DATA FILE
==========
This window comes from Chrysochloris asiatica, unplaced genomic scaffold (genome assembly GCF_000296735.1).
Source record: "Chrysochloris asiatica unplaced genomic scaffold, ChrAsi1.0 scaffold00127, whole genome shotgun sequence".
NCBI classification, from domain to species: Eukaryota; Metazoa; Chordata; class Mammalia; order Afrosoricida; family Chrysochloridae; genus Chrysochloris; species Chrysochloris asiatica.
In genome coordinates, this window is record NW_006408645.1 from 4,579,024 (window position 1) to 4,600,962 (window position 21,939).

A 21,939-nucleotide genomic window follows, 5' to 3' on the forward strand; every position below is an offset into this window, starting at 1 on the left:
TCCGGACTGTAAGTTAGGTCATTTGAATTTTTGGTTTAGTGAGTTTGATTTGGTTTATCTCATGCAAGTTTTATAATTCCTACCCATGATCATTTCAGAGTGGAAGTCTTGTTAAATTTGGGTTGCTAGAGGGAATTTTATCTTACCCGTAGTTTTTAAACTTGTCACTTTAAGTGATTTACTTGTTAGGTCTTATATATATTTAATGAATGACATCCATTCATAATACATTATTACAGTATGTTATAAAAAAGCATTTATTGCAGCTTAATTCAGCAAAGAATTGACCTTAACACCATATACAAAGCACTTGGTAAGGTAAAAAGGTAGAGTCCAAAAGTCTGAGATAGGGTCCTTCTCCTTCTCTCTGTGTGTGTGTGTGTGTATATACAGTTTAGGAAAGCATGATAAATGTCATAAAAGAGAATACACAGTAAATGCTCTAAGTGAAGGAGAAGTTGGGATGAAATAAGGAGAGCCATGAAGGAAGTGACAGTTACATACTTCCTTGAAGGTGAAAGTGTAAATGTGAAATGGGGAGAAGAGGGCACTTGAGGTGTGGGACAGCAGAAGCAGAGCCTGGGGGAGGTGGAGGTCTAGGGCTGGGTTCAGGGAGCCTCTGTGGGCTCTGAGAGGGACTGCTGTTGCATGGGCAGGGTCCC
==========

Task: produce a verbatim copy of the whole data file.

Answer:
This window comes from Chrysochloris asiatica, unplaced genomic scaffold (genome assembly GCF_000296735.1).
Source record: "Chrysochloris asiatica unplaced genomic scaffold, ChrAsi1.0 scaffold00127, whole genome shotgun sequence".
NCBI classification, from domain to species: Eukaryota; Metazoa; Chordata; class Mammalia; order Afrosoricida; family Chrysochloridae; genus Chrysochloris; species Chrysochloris asiatica.
In genome coordinates, this window is record NW_006408645.1 from 4,579,024 (window position 1) to 4,600,962 (window position 21,939).

A 21,939-nucleotide genomic window follows, 5' to 3' on the forward strand; every position below is an offset into this window, starting at 1 on the left:
TCCGGACTGTAAGTTAGGTCATTTGAATTTTTGGTTTAGTGAGTTTGATTTGGTTTATCTCATGCAAGTTTTATAATTCCTACCCATGATCATTTCAGAGTGGAAGTCTTGTTAAATTTGGGTTGCTAGAGGGAATTTTATCTTACCCGTAGTTTTTAAACTTGTCACTTTAAGTGATTTACTTGTTAGGTCTTATATATATTTAATGAATGACATCCATTCATAATACATTATTACAGTATGTTATAAAAAAGCATTTATTGCAGCTTAATTCAGCAAAGAATTGACCTTAACACCATATACAAAGCACTTGGTAAGGTAAAAAGGTAGAGTCCAAAAGTCTGAGATAGGGTCCTTCTCCTTCTCTCTGTGTGTGTGTGTGTGTATATACAGTTTAGGAAAGCATGATAAATGTCATAAAAGAGAATACACAGTAAATGCTCTAAGTGAAGGAGAAGTTGGGATGAAATAAGGAGAGCCATGAAGGAAGTGACAGTTACATACTTCCTTGAAGGTGAAAGTGTAAATGTGAAATGGGGAGAAGAGGGCACTTGAGGTGTGGGACAGCAGAAGCAGAGCCTGGGGGAGGTGGAGGTCTAGGGCTGGGTTCAGGGAGCCTCTGTGGGCTCTGAGAGGGACTGCTGTTGCATGGGCAGGGTCCC